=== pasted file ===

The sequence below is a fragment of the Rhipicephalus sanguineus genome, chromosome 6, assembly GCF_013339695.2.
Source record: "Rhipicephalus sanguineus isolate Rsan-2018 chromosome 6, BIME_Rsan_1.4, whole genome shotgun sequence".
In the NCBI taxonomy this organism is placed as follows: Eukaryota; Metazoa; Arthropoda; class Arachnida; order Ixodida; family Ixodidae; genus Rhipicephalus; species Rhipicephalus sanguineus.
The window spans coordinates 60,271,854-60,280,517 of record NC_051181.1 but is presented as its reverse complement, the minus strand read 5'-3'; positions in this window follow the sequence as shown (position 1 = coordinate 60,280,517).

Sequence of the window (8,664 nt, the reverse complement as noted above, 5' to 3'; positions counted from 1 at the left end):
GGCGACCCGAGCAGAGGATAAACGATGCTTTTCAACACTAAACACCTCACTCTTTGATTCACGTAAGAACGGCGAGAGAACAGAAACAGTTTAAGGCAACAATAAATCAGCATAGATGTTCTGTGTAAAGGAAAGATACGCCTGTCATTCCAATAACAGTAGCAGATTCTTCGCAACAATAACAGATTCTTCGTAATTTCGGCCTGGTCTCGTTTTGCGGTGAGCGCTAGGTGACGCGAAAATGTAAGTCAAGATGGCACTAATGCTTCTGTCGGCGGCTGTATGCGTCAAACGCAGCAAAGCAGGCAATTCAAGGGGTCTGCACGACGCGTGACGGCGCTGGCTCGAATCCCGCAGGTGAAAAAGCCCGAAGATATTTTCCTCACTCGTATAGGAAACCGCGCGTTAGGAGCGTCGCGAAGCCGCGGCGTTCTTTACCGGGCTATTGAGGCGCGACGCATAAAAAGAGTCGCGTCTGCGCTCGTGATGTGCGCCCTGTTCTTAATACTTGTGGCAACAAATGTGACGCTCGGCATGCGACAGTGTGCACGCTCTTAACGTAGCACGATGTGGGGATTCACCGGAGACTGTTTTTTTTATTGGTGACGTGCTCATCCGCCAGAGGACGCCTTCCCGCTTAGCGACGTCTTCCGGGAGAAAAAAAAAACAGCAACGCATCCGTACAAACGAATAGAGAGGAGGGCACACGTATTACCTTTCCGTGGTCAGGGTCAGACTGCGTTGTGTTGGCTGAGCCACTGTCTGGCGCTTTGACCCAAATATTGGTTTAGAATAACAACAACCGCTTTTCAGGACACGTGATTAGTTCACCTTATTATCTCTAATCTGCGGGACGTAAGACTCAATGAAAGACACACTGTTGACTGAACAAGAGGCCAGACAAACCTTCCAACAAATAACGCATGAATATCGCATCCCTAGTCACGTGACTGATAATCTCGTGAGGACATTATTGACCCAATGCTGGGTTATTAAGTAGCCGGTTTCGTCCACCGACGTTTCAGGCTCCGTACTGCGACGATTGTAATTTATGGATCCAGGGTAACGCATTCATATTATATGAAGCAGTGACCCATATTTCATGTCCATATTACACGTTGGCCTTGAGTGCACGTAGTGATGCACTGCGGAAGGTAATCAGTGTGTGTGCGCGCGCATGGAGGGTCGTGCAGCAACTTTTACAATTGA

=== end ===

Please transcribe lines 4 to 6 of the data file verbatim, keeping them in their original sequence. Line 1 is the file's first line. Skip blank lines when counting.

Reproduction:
The window spans coordinates 60,271,854-60,280,517 of record NC_051181.1 but is presented as its reverse complement, the minus strand read 5'-3'; positions in this window follow the sequence as shown (position 1 = coordinate 60,280,517).

Sequence of the window (8,664 nt, the reverse complement as noted above, 5' to 3'; positions counted from 1 at the left end):
GGCGACCCGAGCAGAGGATAAACGATGCTTTTCAACACTAAACACCTCACTCTTTGATTCACGTAAGAACGGCGAGAGAACAGAAACAGTTTAAGGCAACAATAAATCAGCATAGATGTTCTGTGTAAAGGAAAGATACGCCTGTCATTCCAATAACAGTAGCAGATTCTTCGCAACAATAACAGATTCTTCGTAATTTCGGCCTGGTCTCGTTTTGCGGTGAGCGCTAGGTGACGCGAAAATGTAAGTCAAGATGGCACTAATGCTTCTGTCGGCGGCTGTATGCGTCAAACGCAGCAAAGCAGGCAATTCAAGGGGTCTGCACGACGCGTGACGGCGCTGGCTCGAATCCCGCAGGTGAAAAAGCCCGAAGATATTTTCCTCACTCGTATAGGAAACCGCGCGTTAGGAGCGTCGCGAAGCCGCGGCGTTCTTTACCGGGCTATTGAGGCGCGACGCATAAAAAGAGTCGCGTCTGCGCTCGTGATGTGCGCCCTGTTCTTAATACTTGTGGCAACAAATGTGACGCTCGGCATGCGACAGTGTGCACGCTCTTAACGTAGCACGATGTGGGGATTCACCGGAGACTGTTTTTTTTATTGGTGACGTGCTCATCCGCCAGAGGACGCCTTCCCGCTTAGCGACGTCTTCCGGGAGAAAAAAAAAACAGCAACGCATCCGTACAAACGAATAGAGAGGAGGGCACACGTATTACCTTTCCGTGGTCAGGGTCAGACTGCGTTGTGTTGGCTGAGCCACTGTCTGGCGCTTTGACCCAAATATTGGTTTAGAATAACAACAACCGCTTTTCAGGACACGTGATTAGTTCACCTTATTATCTCTAATCTGCGGGACGTAAGACTCAATGAAAGACACACTGTTGACTGAACAAGAGGCCAGACAAACCTTCCAACAAATAACGCATGAATATCGCATCCCTAGTCACGTGACTGATAATCTCGTGAGGACATTATTGACCCAATGCTGGGTTATTAAGTAGCCGGTTTCGTCCACCGACGTTTCAGGCTCCGTACTGCGACGATTGTAATTTATGGATCCAGGGTAACGCATTCATATTATATGAAGCAGTGACCCATATTTCATGTCCATATTACACGTTGGCCTTGAGTGCACGTAGTGATGCACTGCGGAAGGTAATCAGTGTGTGTGCGCGCGCATGGAGGGTCGTGCAGCAACTTTTACAATTGA